A grieving mother-of-two whose husband died suddenly on holiday in Bulgaria has spoken about the ongoing nightmare of trying to get his body home to Northern Ireland.
Julie Faith was lying in bed beside her partner of 35 years, Patrick Faith, when he suffered a heart attack and passed away one week ago today.
The Ballymena couple, who have two sons, were on what was supposed to have been a two-week break in the Sunny Beach resort with friends when Julie woke up to discover the 56-year-old had died.
She also told of the bureaucratic nightmare of getting the former factory employee's remains repatriated - and revealed how she is facing a bill of over £5,000 (€5,423) after her insurance company refused to pay out.
Speaking from her Co Antrim home, Julie (54) gave a harrowing account of the moment she realised that her beloved husband had died in the family room they were sharing with their youngest son Callum, who is 18.
"I woke up that morning and he was dead," she said, fighting back tears.
"Callum and I had been at a restaurant the night before but Pat, who was diagnosed with Parkinson's disease five years ago, wasn't feeling well so he stayed in the hotel.
"Our friend Leonard, who hadn't gone out either, gave him his medicine at 10pm and when we got back later, Callum went up to the room and everything was fine.
"Before I went to bed I heard him snoring. He was definitely alive.
"The following day, the alarm went off at 7am as usual.
"I nudged him and told him it was time for his meds but got no response. I just thought he was sleeping.
"I got up anyway and prepared his tablets and pushed his foot. He still didn't answer. Then I felt his face. It was cold, but I thought it was because of the air conditioning in the room."
But she added: "Then I remember saying to Callum 'I think Daddy's dead'. He raced across the room and started to feel for a pulse but there was nothing."
Alerted by her screams, Julie recalled how close family friend Leonard Wharry (36), who was staying in a nearby room with his wife and children, rushed in and also began feeling for Pat's pulse to no avail.
"I said 'Don't tell me' but I already knew he was gone," she added.
"I just squealed. I kept shouting 'No' but I couldn't stop myself. I just went into complete shock."
In the midst of her distress, Julie said that Leonard - whose family she calls her "tower of strength" - stepped in to notify the hotel porter, who in turn contacted the police.
But unfortunately for Julie, the horrific ordeal, which started off with Pat's sudden death in the early hours of that late summer morning, was only just beginning.
"The police arrived first and I remember telling the officers that I didn't murder him," said care worker Julie, who admitted that she was, by then, beside herself with grief.
"A female doctor finally came but that wasn't until much later, maybe noon. It felt like forever. We couldn't do anything or go anywhere because Pat's body was in the room.
"At one point we were told by hotel staff that we would have to move out of the corridor where we had been standing, because there were other guests in the hotel."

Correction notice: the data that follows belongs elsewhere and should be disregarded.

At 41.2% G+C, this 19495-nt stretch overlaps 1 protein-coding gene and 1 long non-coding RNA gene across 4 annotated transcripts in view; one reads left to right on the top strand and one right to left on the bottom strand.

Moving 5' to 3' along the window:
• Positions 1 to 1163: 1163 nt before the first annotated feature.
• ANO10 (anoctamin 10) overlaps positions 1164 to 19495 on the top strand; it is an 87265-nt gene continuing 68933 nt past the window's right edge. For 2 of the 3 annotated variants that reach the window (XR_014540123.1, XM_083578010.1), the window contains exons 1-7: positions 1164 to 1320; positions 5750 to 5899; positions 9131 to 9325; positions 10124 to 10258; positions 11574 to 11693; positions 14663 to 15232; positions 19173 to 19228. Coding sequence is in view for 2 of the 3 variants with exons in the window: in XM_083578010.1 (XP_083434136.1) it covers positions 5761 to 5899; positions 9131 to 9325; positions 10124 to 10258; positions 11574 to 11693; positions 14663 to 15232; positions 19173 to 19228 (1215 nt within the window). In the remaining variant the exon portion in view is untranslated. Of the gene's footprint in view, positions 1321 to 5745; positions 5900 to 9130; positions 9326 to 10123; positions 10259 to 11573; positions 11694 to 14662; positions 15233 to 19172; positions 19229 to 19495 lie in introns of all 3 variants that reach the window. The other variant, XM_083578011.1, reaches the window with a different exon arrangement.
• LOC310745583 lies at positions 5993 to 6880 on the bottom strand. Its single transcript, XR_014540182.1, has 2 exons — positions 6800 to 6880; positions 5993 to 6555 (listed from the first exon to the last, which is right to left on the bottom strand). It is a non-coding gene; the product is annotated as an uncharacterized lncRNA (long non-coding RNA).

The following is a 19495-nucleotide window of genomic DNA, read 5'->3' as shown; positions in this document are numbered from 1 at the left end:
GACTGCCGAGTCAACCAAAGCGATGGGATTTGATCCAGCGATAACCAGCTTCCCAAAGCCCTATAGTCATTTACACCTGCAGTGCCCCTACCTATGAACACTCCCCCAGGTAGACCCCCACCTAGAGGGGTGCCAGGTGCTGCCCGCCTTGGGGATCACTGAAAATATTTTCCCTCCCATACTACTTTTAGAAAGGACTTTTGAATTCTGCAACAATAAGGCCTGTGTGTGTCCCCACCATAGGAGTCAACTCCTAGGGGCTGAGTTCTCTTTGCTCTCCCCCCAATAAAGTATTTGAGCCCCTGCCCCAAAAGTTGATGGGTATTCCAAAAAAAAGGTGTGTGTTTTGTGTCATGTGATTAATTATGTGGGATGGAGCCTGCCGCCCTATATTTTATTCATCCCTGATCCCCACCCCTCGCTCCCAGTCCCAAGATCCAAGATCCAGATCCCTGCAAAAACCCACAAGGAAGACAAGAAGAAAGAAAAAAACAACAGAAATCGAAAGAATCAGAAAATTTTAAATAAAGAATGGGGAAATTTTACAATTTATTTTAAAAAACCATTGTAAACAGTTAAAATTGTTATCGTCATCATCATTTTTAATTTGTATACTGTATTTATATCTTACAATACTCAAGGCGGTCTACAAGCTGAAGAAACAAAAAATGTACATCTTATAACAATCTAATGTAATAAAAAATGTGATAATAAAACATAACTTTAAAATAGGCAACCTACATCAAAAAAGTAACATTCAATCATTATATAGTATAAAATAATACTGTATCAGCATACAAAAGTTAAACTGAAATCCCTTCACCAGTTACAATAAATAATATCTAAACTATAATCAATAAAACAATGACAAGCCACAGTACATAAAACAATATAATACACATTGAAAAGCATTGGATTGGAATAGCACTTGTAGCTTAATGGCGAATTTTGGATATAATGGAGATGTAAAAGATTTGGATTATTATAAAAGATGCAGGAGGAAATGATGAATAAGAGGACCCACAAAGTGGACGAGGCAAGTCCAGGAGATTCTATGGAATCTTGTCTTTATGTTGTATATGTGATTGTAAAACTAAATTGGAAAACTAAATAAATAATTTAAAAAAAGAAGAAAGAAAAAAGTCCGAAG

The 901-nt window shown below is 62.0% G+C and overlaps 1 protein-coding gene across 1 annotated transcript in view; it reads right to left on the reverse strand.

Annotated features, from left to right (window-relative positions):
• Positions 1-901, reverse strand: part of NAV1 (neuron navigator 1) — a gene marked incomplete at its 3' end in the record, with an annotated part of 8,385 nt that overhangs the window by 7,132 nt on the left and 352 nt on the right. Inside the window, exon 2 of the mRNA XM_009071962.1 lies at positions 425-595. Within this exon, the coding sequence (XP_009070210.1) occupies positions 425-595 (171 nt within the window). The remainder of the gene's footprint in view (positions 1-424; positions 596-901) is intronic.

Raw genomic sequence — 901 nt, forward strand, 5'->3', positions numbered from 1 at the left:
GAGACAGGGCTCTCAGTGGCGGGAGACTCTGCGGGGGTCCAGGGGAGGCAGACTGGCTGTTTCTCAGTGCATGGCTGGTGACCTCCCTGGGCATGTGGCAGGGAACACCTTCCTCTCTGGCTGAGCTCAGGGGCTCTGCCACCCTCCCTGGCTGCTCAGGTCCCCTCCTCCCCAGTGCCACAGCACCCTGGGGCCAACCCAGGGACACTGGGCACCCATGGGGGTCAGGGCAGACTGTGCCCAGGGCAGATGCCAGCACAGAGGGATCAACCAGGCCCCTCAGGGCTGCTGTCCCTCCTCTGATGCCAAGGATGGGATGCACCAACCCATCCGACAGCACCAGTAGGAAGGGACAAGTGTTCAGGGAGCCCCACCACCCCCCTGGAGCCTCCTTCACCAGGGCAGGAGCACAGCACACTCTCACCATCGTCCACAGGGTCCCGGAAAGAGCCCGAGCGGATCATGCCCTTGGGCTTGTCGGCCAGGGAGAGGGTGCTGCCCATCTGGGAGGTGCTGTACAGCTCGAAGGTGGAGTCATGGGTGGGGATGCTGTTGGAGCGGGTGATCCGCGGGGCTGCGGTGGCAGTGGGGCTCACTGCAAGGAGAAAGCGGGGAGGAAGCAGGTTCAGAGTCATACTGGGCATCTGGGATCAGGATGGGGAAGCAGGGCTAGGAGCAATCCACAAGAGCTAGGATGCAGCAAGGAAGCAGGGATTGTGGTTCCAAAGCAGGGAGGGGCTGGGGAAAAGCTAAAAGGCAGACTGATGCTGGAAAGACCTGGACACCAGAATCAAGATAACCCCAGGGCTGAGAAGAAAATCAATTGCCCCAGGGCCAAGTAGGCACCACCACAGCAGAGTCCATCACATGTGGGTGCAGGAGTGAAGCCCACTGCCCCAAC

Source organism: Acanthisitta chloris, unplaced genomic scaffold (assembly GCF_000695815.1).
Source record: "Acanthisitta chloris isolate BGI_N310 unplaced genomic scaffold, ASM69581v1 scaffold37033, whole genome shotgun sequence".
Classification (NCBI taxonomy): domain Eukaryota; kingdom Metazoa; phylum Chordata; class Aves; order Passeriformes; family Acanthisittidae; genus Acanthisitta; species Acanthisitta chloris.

Leonard phoned the couple's other son, Patrick (30), to break the terrible news.
Julie and Callum were comforted by his wife Maggie (34), their kids - Ryan (15), Sophie (12) and eight-year-old Callum - and Leonard's 66-year-old mother Mary Teresa, while Pat's body was removed.
Unsurprisingly, both families said the experience was "horrendous" for the children, who were extremely distressed, especially 'wee Callum', who was very close to Pat.
Yesterday, Leonard, who was at the house along with Julie's sister Caroline, said Callum hasn't stopped crying since it happened.
The St John's Ambulance volunteer added: "Callum said to me, 'This means I won't be able to push Pat around in his wheelchair any more'."
The Faiths, who set off on holiday on August 14, were due to return home on August 29, but Julie spent over £900 to get her and Callum home three days earlier so that they could be with her oldest son Patrick.
But, as she revealed through tears, the anguish surrounding the former Michelin worker's death, is continuing.
Although a post-mortem was carried out on Pat last Friday, the family weren't told the results - "he had a massive heart attack" - until Monday evening, two days after they returned.
To make matters worse, the insurance company the couple have used for five years has only just informed Julie that they won't be paying the £5,000-plus costs of repatriation.
"They're saying we didn't disclose Pat's full medical condition, but that's not true," she said. "Pat was always looking for a bargain; he actually asked the salesperson to knock some money off the premium, but he was told that the only way to make it cheaper was not to disclose his ailments and I was horrified."
It has now been one week since Julie lost "a brilliant man, father and husband" and one "who worked tirelessly to provide everything for our family".
She still doesn't know how long she has to wait before she can arrange his funeral but she hopes it will be within the next 10 days now that the Kevin Bell Repatriation Trust has vowed to help her bring him home.
"The boys and I are devastated," said Julie.
"We've already waited five days for his body to come home but the charity has told us they'll look after everything from here on in and it's such a relief because dealing with Pat's death has been difficult enough."
Pat's illness meant he was prone to infections that sometimes saw him hospitalised but his wife said he had recently been doing well.
Julie added: "Before we went to Bulgaria, our son Callum warned him that he'd better not be sick while we were away because the medical treatment wouldn't be up to Northern Ireland's high standards. Little did we know what lay ahead."